Help your employees by providing training and making sure they have access to the tools you expect them to use. This will help them understand what's possible with their current resources and make it easier for them to accomplish tasks without getting in trouble.

If an employee has never used a certain tool, try walking through some basic tasks first so they know how it works. Make sure they understand how the tool works before giving them any responsibility over its use.

Listen to their feedback and take it seriously

As you go through the process of providing WFH solutions, listen to what they have to say. When they tell you that they want a 24/7 supply chain support team, don't just nod and smile—take their feedback seriously and use it as part of your solution.

Keep in mind that when people give feedback, there are often underlying reasons for why they want something. For example, if an employee says that she wants a more efficient system for managing her expenses but doesn’t mention safety concerns about traveling at night by herself on business trips (for which there's no easy solution), then it may be worthwhile for you to look into other ways to manage expenses so that the issue can be tackled from another angle entirely—for instance by having the employee pay electronically instead of on paper receipts or checks.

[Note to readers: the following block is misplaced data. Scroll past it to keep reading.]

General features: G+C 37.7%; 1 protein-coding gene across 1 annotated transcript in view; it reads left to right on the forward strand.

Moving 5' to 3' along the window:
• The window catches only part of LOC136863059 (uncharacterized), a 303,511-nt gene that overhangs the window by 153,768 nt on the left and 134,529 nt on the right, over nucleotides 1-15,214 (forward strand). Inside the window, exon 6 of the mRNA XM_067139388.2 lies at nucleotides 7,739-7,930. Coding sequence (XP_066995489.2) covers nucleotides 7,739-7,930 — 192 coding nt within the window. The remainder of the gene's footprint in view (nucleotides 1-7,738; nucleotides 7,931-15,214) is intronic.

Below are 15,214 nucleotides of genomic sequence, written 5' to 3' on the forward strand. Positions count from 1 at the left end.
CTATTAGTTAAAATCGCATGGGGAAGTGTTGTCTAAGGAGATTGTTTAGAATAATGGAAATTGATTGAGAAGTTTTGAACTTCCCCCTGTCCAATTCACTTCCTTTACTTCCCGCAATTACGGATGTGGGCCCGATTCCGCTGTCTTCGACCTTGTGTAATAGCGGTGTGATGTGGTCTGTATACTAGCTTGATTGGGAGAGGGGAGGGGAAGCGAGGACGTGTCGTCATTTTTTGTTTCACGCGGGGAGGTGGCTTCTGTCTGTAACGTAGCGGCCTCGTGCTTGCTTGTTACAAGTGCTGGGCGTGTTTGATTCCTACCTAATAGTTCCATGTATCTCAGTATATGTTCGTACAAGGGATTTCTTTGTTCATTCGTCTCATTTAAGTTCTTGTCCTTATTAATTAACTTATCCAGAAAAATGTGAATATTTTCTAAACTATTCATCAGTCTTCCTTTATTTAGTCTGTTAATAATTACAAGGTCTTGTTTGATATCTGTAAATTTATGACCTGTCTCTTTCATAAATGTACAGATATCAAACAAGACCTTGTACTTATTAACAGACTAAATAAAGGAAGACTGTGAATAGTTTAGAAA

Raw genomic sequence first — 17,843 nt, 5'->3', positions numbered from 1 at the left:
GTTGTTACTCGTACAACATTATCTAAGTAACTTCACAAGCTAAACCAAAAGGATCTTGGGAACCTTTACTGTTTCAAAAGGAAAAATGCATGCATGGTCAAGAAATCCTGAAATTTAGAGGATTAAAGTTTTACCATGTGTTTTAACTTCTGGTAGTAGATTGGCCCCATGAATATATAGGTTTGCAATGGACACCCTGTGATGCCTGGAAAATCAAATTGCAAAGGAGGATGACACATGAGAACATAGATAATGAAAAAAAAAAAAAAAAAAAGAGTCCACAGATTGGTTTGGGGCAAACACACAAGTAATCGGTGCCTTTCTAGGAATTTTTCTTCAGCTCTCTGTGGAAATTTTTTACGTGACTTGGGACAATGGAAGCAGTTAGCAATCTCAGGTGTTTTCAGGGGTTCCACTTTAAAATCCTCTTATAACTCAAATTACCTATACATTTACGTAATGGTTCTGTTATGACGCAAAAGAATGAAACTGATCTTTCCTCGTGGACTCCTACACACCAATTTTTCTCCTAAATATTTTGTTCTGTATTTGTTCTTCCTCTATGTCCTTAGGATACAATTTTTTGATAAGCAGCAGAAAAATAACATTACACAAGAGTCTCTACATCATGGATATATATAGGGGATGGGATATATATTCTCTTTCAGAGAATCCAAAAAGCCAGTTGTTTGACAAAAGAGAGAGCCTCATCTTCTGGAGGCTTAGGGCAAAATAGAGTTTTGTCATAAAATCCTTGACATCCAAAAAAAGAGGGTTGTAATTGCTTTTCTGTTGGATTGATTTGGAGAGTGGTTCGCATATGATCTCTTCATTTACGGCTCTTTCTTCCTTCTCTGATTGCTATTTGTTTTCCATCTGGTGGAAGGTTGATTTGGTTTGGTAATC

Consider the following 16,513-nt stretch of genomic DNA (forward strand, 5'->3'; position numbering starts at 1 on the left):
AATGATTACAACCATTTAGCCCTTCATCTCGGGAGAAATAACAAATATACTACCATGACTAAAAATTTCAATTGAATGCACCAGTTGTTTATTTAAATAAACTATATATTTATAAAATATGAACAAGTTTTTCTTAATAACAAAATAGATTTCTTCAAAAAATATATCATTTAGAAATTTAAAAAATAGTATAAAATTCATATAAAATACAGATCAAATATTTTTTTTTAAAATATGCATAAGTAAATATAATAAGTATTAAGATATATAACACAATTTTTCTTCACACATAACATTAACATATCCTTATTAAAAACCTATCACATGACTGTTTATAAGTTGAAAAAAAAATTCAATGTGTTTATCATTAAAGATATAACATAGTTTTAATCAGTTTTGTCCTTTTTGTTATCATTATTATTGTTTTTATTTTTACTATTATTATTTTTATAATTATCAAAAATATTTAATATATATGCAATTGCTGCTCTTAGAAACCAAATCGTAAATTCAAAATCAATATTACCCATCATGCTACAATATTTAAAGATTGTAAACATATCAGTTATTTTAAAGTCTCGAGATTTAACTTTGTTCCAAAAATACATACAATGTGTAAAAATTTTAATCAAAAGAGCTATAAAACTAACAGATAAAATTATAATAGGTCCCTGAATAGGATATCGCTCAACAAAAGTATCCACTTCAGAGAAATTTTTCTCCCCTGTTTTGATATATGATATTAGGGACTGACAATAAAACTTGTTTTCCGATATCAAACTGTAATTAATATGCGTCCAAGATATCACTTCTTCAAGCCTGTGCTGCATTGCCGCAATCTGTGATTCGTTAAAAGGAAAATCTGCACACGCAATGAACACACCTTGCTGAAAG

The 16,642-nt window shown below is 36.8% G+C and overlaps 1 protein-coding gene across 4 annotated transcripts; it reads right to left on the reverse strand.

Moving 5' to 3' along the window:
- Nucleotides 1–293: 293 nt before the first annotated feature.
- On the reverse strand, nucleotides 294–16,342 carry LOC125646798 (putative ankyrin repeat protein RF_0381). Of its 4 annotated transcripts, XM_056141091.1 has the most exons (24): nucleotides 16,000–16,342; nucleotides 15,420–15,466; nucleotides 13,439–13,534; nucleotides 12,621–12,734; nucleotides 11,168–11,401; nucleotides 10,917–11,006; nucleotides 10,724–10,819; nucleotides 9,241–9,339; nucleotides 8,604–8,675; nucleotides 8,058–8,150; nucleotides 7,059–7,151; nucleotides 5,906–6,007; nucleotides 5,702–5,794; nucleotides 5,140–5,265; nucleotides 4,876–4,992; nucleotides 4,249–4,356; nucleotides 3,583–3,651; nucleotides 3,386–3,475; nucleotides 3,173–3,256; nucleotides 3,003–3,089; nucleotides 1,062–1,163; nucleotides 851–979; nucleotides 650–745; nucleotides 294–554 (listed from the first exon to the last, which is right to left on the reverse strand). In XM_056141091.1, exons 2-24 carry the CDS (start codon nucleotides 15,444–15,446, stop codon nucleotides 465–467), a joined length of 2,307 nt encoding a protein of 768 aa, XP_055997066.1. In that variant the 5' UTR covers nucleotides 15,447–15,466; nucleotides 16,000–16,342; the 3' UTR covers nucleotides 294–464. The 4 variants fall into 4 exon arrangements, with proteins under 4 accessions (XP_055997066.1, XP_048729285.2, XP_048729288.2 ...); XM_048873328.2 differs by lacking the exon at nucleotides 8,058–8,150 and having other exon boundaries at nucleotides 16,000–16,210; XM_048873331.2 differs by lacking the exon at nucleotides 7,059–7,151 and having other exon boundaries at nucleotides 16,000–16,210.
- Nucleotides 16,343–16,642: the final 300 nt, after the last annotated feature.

When someone sends over feedback about WFH issues at work, make sure that this person knows how much effort you're putting into following through with any changes he or she suggests before asking him or her if there's anything else bothering him or her about working remotely outside of those issues being addressed yet. This way everyone involved knows exactly where they stand when making decisions related specifically toward improving working conditions while still allowing flexibility when possible within those guidelines.

Let them know what's working well

Provide feedback and let them know what is working well, but don't micromanage every aspect of their work lives. Let them do their job with autonomy, so they are more engaged in their work and can feel the sense of ownership that comes with it. If you give your remote employees the freedom to do their jobs on their own terms, they will be more motivated to succeed at them. This also applies in situations where you have an employee who isn't doing a good job and needs guidance; instead of telling them exactly how to fix all the problems themselves, try asking questions about what may be going wrong for them or why things aren’t changing at all even though there are clearly problems occurring.

Give them room to figure it out

Make sure your remote staff knows what you expect from them, but also give them room to figure out how best to do things themselves.

The best managers provide freedom to figure out how best to get the job done. They didn’t micromanage every aspect of work life—instead, they create an environment where people can thrive on their own terms.

Conclusion

People are different and will respond differently to the same situation. It's your job as a manager to figure out how each person on your team works best and allows them the freedom to do their job without micromanaging every aspect of their lives (unless they need help with something specific).